Editors Note: You don’t actually have to Keep Out, despite the sign. This will just probably be a slightly different post than you’re used to from me. There are no cats, or campers, or deep and hilarious thoughts. Just me musing about the direction I’m going to go for the next phase of my work and life. I’ll be back with more hilarity later this week though if this isn’t your thing! 🙂
A little secret about me, I’m terrible at asking for things. I don’t want to impose or take up too much of someone’s time or energy, I don’t like the idea of rejection and I generally don’t do well with being laughed at… unless I started it. That’s probably not earth shattering, I’m sure if you asked 100 people 98 of them would say they hate rejection. The thing is, out of those I’m sure there are plenty that would ask anyway. That’s where I want to be. And considering I’m an growing entrepreneur it would be pretty handy if I could learn to ask for things, because obviously no one is going to just offer it… despite all my hinting.
I read a blog post the other day about a man who wanted to learn to accept rejection. He knew being turned down for stuff was inevitable and he wanted to get past the fear of asking. So he decided to make sure the fear of rejection didn’t keep him from asking for what he wanted in life, because that would have actually been rejecting himself before anyone had a chance. Deep stuff, yes?
The way he decided to conquer that fear was pretty ingenious, kind of akin to the invention of sliced cheese or Redbox. He decided that for 100 days in a row he would make an intentional effort to be turned down once a day. He would ask for anything that came to mind and assume the answer would be no. He asked a policeman to drive his cruiser, a pilot to fly his private plane, and showed up on a strangers doorstep holding a soccer ball and wearing a full soccer uniform, asking if he could play ball in his backyard. He did anything he could to be turned down once every day.
The crazy thing is that according to the story, in all three of those examples, he wasn’t turned down. He played soccer in that mans back yard, he drove that police car and flew that plane. But as cool as it would be to play soccer in a strangers backyard that’s not really the part that piqued my interest. The part I thought was so interesting was the concept of asking with the intention of being rejected. It takes all of the pressure off, if the answer is no you can just shrug and say ‘Yea, that’s what I thought!’. There’s no risk of looking silly or being embarrassed because you tried and failed. Well, I suppose doing the walk of shame in a soccer uniform might be a bit embarrassing, but you know what I mean.
I think the experiment sounds pretty interesting, and I think we’ve established I like a good experiment, so I thought I would incorporate it into the Year of Change. Plus the answers may very well be surprising. Ya never know, maybe I’ll get to drive a police car.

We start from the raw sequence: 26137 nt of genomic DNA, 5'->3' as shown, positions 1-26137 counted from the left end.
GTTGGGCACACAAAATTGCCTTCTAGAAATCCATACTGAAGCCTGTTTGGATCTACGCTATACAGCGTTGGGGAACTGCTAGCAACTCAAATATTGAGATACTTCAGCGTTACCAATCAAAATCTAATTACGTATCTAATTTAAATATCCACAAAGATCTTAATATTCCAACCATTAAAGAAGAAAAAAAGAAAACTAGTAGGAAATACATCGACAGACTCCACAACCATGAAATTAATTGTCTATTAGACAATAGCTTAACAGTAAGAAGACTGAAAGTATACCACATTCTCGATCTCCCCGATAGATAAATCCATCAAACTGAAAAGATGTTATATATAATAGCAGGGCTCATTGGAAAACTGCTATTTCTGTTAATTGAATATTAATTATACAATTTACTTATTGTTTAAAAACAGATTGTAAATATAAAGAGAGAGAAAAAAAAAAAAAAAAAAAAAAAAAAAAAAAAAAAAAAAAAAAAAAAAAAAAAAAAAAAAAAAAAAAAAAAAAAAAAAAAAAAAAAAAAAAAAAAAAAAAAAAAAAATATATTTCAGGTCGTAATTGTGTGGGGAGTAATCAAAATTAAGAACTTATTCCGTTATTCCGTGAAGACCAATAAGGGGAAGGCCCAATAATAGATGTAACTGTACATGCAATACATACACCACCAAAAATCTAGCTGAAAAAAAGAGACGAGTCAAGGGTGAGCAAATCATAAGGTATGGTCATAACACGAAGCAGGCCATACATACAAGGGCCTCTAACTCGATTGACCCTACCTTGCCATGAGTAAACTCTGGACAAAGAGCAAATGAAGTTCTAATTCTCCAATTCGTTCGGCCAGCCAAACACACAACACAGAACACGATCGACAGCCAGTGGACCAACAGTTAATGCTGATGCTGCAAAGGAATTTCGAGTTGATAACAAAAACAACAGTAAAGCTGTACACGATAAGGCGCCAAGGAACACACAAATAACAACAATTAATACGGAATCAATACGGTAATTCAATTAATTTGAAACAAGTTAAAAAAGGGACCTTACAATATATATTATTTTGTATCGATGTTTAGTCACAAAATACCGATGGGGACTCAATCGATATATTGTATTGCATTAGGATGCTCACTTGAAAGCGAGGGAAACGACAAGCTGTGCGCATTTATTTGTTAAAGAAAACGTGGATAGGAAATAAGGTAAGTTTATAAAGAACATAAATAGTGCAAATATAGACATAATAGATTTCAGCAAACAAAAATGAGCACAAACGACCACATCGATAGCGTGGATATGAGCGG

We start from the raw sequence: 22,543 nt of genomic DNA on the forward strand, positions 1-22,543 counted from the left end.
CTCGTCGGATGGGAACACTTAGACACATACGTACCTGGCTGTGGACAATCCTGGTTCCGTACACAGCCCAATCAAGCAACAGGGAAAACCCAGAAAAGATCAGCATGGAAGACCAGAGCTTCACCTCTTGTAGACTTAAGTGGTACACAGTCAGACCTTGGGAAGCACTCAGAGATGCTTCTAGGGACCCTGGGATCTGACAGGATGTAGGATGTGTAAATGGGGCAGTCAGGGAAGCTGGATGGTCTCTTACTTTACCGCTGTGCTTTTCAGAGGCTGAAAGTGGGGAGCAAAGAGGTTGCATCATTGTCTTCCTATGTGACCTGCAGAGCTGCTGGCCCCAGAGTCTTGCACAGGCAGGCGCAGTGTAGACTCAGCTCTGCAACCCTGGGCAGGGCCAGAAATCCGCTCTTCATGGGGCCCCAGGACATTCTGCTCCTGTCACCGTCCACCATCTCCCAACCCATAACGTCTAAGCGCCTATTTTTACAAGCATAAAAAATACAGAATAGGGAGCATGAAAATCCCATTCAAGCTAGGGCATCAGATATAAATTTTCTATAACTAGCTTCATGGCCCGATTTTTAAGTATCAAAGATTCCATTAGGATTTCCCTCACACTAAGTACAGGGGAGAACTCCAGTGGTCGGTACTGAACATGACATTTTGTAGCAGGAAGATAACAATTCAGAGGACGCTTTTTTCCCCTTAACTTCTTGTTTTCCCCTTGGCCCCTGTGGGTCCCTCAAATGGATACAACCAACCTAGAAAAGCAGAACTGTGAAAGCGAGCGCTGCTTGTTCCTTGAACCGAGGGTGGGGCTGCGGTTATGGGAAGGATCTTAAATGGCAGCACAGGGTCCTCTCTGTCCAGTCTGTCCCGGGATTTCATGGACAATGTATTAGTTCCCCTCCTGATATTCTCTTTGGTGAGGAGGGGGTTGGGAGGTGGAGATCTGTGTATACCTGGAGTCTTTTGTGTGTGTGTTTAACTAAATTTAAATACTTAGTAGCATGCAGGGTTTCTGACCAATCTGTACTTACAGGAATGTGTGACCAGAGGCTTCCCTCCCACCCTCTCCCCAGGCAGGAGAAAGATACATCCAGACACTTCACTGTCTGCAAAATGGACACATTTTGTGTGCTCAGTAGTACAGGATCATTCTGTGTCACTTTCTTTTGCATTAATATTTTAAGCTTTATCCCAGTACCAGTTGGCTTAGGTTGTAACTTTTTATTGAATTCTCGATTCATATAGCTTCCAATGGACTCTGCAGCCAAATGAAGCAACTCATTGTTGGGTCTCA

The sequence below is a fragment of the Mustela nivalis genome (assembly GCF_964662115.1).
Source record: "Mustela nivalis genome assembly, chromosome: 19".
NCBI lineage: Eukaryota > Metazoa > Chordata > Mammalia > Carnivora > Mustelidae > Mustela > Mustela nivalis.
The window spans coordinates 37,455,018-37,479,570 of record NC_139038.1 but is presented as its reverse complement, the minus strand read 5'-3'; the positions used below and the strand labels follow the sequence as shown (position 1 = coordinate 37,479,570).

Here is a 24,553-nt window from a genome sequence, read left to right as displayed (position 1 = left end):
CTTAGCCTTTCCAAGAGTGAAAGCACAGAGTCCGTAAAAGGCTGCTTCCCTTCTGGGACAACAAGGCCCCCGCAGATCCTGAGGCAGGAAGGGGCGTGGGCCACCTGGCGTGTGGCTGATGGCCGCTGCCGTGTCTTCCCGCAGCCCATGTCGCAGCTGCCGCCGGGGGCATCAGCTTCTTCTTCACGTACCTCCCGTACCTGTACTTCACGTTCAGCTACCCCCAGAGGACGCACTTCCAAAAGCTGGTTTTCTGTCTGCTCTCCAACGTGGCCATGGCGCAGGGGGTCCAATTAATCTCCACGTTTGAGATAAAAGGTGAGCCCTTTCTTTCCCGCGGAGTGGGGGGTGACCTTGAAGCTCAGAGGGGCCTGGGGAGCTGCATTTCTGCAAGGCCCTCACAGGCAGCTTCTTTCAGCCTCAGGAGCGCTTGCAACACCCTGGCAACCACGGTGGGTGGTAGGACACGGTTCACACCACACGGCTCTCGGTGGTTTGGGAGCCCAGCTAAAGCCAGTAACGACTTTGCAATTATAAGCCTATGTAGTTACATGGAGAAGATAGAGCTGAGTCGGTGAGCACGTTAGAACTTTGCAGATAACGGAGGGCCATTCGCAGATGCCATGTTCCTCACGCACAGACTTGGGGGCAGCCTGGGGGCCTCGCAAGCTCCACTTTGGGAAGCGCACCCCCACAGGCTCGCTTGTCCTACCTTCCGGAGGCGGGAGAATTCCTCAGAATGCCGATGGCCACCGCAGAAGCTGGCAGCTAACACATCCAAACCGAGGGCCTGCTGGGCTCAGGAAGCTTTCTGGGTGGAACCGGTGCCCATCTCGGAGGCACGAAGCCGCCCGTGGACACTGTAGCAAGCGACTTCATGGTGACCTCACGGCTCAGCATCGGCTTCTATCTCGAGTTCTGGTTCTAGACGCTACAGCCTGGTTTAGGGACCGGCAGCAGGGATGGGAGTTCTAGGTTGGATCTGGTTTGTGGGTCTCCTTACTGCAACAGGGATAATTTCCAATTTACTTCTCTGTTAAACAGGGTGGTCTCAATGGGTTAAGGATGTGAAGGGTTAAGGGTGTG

Now, I think there’s probably a very fine line between asking in a genuinely expectant way and sounding pushy, or even having it sound like you’re just joking. I’m sure learning to ask will be just as important as learning to accept a possible no. The question needs to be phrased politely, but in a way that makes it clear you expect the answer to be yes. I’m sure a smile and the manners you learned in kindergarten will go a long way. And obviously being gracious if and when the answer is no would make the whole thing less awkward. Plus it beats silently backing away like a weirdo.
I’m in a perfect position to try this experiment. I own a small graphic design firm and I’m working on growing it by getting more clients. My ideal clients are small boutique businesses and bloggers, and I need to reach out to those people before I can offer to help them with what I do. I also need to contact other design firms and build relationships that place me on their list of freelance contractors. Another goal is to grow this blog and do more freelance writing, which might include guest posting on other blogs. That means I have to put myself out there for those possibilities.
This is the last day of my first experience with the Start Experiment (you know, the cult I joined?), and Round 2 starts this coming Monday. I’ve spent this first experiment getting my website and portfolio in order and talking to mentors, it wasn’t what I planned to accomplish, but it’s what needed to be done first. I’ve come along farther than I even planned in the beginning, and now I’m ready to reach out and start actually building the business side. So I’m going to combine the two, starting Monday the 12th I’m going to spend the next 24 days asking for things that will help me build my business. The answers might be no, they might be yes, I might even get laughed at. Whatever happens though I’ll keep asking and I’ll share it here, along with everything else we talk about! I might even throw some crazy questions in there just for the heck of it.
Also! Do you want to join me in an experiment? The Start Experiment is now open to the public! It begins Monday August 12th and lasts for 24 days. If you’re interested in getting motivated to change your life and want to join us there will be more information on Jon Acuff’s blog starting tomorrow, or you can always contact me to find out what flavor of Kool Aid to bring.